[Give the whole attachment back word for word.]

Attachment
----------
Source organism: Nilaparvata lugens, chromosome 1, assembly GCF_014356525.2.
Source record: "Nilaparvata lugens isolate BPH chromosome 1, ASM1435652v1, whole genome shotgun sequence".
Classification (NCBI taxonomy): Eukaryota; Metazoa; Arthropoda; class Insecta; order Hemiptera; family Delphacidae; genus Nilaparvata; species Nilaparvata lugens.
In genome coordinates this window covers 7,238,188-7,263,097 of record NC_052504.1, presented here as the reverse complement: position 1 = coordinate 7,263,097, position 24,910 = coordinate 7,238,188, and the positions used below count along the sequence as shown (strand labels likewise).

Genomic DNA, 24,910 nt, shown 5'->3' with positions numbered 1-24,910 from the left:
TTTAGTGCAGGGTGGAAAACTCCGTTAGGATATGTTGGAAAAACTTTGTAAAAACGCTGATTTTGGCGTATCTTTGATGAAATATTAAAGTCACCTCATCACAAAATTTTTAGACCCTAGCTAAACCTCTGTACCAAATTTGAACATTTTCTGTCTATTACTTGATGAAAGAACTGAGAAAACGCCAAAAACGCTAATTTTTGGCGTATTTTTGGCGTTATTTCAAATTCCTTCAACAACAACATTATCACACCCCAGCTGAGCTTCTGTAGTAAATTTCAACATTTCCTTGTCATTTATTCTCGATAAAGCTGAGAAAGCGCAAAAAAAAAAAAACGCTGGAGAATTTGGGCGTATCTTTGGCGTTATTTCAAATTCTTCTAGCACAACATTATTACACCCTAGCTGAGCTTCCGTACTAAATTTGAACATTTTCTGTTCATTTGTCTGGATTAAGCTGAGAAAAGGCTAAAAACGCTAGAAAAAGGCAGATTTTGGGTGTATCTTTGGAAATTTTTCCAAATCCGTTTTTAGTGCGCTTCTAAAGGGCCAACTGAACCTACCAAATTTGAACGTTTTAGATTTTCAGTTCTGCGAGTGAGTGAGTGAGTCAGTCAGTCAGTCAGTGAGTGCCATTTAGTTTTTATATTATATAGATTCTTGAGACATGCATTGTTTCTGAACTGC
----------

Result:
Source organism: Nilaparvata lugens, chromosome 1, assembly GCF_014356525.2.
Source record: "Nilaparvata lugens isolate BPH chromosome 1, ASM1435652v1, whole genome shotgun sequence".
Classification (NCBI taxonomy): Eukaryota; Metazoa; Arthropoda; class Insecta; order Hemiptera; family Delphacidae; genus Nilaparvata; species Nilaparvata lugens.
In genome coordinates this window covers 7,238,188-7,263,097 of record NC_052504.1, presented here as the reverse complement: position 1 = coordinate 7,263,097, position 24,910 = coordinate 7,238,188, and the positions used below count along the sequence as shown (strand labels likewise).

Genomic DNA, 24,910 nt, shown 5'->3' with positions numbered 1-24,910 from the left:
TTTAGTGCAGGGTGGAAAACTCCGTTAGGATATGTTGGAAAAACTTTGTAAAAACGCTGATTTTGGCGTATCTTTGATGAAATATTAAAGTCACCTCATCACAAAATTTTTAGACCCTAGCTAAACCTCTGTACCAAATTTGAACATTTTCTGTCTATTACTTGATGAAAGAACTGAGAAAACGCCAAAAACGCTAATTTTTGGCGTATTTTTGGCGTTATTTCAAATTCCTTCAACAACAACATTATCACACCCCAGCTGAGCTTCTGTAGTAAATTTCAACATTTCCTTGTCATTTATTCTCGATAAAGCTGAGAAAGCGCAAAAAAAAAAAAACGCTGGAGAATTTGGGCGTATCTTTGGCGTTATTTCAAATTCTTCTAGCACAACATTATTACACCCTAGCTGAGCTTCCGTACTAAATTTGAACATTTTCTGTTCATTTGTCTGGATTAAGCTGAGAAAAGGCTAAAAACGCTAGAAAAAGGCAGATTTTGGGTGTATCTTTGGAAATTTTTCCAAATCCGTTTTTAGTGCGCTTCTAAAGGGCCAACTGAACCTACCAAATTTGAACGTTTTAGATTTTCAGTTCTGCGAGTGAGTGAGTGAGTCAGTCAGTCAGTCAGTGAGTGCCATTTAGTTTTTATATTATATAGATTCTTGAGACATGCATTGTTTCTGAACTGC